In this issue
April 9, 2014

Jonathan Tobin: Why Did Kerry Lie About Israeli Blame?

Samuel G. Freedman: A resolution 70 years later for a father's unsettling legacy of ashes from Dachau

Jessica Ivins: A resolution 70 years later for a father's unsettling legacy of ashes from Dachau

Kim Giles: Asking for help is not weakness

Kathy Kristof and Barbara Hoch Marcus: 7 Great Growth Israeli Stocks

Matthew Mientka: How Beans, Peas, And Chickpeas Cleanse Bad Cholesterol and Lowers Risk of Heart Disease

Sabrina Bachai: 5 At-Home Treatments For Headaches

The Kosher Gourmet by Daniel Neman Have yourself a matzo ball: The secrets bubby never told you and recipes she could have never imagined

April 8, 2014

Lori Nawyn: At Your Wit's End and Back: Finding Peace

Susan B. Garland and Rachel L. Sheedy: Strategies Married Couples Can Use to Boost Benefits

David Muhlbaum: Smart Tax Deductions Non-Itemizers Can Claim

Jill Weisenberger, M.S., R.D.N., C.D.E : Before You Lose Your Mental Edge

Dana Dovey: Coffee Drinkers Rejoice! Your Cup Of Joe Can Prevent Death From Liver Disease

Chris Weller: Electric 'Thinking Cap' Puts Your Brain Power Into High Gear

The Kosher Gourmet by Marlene Parrish A gift of hazelnuts keeps giving --- for a variety of nutty recipes: Entree, side, soup, dessert

April 4, 2014

Rabbi David Gutterman: The Word for Nothing Means Everything

Charles Krauthammer: Kerry's folly, Chapter 3

Amy Peterson: A life of love: How to build lasting relationships with your children

John Ericson: Older Women: Save Your Heart, Prevent Stroke Don't Drink Diet

John Ericson: Why 50 million Americans will still have spring allergies after taking meds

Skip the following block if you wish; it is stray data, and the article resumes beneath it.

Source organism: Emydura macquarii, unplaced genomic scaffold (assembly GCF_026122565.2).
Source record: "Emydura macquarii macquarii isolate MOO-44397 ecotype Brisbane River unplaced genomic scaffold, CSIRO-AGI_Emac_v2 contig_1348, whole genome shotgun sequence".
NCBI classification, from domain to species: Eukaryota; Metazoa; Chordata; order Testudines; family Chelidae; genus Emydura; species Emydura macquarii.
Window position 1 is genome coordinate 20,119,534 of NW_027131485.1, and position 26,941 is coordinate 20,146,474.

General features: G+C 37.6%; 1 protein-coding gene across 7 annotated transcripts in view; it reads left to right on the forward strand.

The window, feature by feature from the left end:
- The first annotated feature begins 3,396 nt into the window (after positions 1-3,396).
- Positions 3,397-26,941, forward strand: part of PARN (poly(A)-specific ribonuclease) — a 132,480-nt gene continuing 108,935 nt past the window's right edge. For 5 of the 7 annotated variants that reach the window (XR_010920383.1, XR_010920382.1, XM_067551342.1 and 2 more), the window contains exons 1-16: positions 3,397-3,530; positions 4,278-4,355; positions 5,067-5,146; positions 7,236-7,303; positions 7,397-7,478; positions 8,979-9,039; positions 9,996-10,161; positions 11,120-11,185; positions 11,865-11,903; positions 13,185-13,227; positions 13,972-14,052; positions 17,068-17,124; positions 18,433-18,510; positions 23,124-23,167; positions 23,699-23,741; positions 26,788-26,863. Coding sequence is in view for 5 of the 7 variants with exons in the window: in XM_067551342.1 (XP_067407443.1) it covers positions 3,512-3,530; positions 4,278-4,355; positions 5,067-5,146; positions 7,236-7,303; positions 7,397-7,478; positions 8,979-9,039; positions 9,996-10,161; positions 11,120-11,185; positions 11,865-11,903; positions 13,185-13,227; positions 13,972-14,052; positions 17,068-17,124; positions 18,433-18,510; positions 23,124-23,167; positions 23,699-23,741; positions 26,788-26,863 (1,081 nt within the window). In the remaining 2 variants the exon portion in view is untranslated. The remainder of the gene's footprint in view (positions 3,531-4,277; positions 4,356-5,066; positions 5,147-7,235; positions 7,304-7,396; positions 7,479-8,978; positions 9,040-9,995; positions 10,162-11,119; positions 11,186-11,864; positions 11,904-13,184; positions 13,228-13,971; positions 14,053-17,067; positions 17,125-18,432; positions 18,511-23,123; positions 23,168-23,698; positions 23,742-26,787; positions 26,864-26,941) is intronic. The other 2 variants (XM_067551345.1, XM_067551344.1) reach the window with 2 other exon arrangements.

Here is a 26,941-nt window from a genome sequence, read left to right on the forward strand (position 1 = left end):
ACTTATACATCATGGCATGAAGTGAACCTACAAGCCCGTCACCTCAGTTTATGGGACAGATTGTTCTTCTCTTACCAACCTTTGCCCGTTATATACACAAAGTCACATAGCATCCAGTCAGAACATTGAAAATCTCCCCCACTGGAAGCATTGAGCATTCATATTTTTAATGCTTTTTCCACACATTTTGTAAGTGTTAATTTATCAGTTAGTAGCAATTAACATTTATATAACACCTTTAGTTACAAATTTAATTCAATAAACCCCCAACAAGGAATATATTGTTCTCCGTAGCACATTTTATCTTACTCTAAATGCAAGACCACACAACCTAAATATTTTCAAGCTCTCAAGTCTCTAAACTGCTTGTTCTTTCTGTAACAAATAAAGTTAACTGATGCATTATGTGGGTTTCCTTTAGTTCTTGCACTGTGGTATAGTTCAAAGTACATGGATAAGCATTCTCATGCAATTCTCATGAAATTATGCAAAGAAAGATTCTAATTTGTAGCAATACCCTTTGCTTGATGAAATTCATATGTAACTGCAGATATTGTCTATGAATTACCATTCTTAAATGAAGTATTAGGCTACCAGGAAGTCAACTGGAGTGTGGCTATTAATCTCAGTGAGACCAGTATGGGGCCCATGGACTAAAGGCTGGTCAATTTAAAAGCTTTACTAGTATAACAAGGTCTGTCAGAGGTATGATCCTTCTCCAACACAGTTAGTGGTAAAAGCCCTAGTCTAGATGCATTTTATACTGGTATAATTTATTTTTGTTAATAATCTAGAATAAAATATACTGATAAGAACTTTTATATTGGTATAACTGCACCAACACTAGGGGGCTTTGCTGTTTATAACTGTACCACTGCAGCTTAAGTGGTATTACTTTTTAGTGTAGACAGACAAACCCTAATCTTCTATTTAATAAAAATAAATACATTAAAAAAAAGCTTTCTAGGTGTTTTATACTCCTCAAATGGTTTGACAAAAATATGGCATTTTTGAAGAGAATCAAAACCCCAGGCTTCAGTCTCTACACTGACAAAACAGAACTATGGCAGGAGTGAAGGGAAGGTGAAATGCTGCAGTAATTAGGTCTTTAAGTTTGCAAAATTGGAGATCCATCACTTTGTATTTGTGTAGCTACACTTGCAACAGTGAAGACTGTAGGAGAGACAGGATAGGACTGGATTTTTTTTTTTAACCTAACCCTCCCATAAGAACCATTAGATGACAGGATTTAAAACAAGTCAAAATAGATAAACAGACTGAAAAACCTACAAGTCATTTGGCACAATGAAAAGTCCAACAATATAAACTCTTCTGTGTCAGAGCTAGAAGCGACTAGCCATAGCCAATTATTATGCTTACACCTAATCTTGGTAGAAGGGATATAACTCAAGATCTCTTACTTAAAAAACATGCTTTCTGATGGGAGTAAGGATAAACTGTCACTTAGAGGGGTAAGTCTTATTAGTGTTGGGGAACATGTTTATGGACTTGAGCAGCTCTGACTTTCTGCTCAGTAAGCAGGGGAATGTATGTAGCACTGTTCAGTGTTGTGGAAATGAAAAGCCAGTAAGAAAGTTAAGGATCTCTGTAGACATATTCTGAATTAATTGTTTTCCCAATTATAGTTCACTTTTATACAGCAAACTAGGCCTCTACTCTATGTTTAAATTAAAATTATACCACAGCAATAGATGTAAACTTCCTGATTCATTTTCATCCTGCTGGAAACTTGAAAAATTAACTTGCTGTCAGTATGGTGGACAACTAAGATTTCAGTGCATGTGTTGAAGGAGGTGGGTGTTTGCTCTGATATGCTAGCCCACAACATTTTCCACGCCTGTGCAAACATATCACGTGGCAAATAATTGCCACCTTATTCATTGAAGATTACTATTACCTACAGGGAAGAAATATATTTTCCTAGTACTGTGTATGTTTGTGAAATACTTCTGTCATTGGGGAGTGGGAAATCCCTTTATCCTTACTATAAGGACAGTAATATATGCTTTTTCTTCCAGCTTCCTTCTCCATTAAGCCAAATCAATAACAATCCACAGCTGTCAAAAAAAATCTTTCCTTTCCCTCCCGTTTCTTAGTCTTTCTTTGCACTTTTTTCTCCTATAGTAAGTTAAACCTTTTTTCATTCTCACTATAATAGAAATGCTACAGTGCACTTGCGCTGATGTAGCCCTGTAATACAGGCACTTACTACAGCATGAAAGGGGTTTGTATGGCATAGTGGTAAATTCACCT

Cameron Huddleston: Best and Worst Buys of April 2014

Stacy Rapacon: Great Mutual Funds for Young Investors

Sarah Boesveld: Teacher keeps promise to mail thousands of former students letters written by their past selves

The Kosher Gourmet by Sharon Thompson Anyone can make a salad, you say. But can they make a great salad? (SECRETS, TESTED TECHNIQUES + 4 RECIPES, INCLUDING DRESSINGS)

April 2, 2014

Paul Greenberg: Death and joy in the spring

Dan Barry: Should South Carolina Jews be forced to maintain this chimney built by Germans serving the Nazis?

Mayra Bitsko: Save me! An alien took over my child's personality

Frank Clayton: Get happy: 20 scientifically proven happiness activities

Susan Scutti: It's Genetic! Obesity and the 'Carb Breakdown' Gene

Lecia Bushak: Why Hand Sanitizer May Actually Harm Your Health

Stacy Rapacon: Great Funds You Can Own for $500 or Less

Cameron Huddleston: 7 Ways to Save on Home Decor

The Kosher Gourmet by Steve Petusevsky Exploring ingredients as edible-stuffed containers (TWO RECIPES + TIPS & TECHINQUES)

Jewish World Review May 27, 2005 / 18 Iyar, 5765

The McCain-Nelson accord may not be popular but it's smart politics

By Robert Robb

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http://www.JewishWorldReview.com | The harsh criticism by conservatives of the accord on judicial nominations brokered by John McCain (R-Ariz.) and Ben Nelson (D-Neb.) has been excessive.

In reality, it is the left that has lost the most with the accord — big time.

The most immediate effect of the agreement is that Senate Minority Leader Harry Reid (D-Nev.) has lost the solid support of Senate Democrats to filibuster judges based upon a caucus decision. Instead, seven Democrats have declared themselves to be free agents.

This in turn means that the abortion rights lobby and the extreme secularists at People for the American Way, who have exercised extraordinary influence over the actions of Senate Democrats about judges, have lost what was an effective veto over judicial appointments.

This is a monumental change, illustrated by the three judges the accord specifically commits the Democratic signatories not to filibuster: William Pryor, Priscilla Owen and Janice Rogers Brown.

The left conducts an intellectual cavity search of judicial nominees to detect even the most minute deviation from support for judicially-legislated abortion rights. With Pyor, they didn't need to search very hard. He's publicly denounced Roe vs. Wade as "the worst abomination in the history of constitutional law." During his confirmation hearing, he didn't back off that characterization a bit.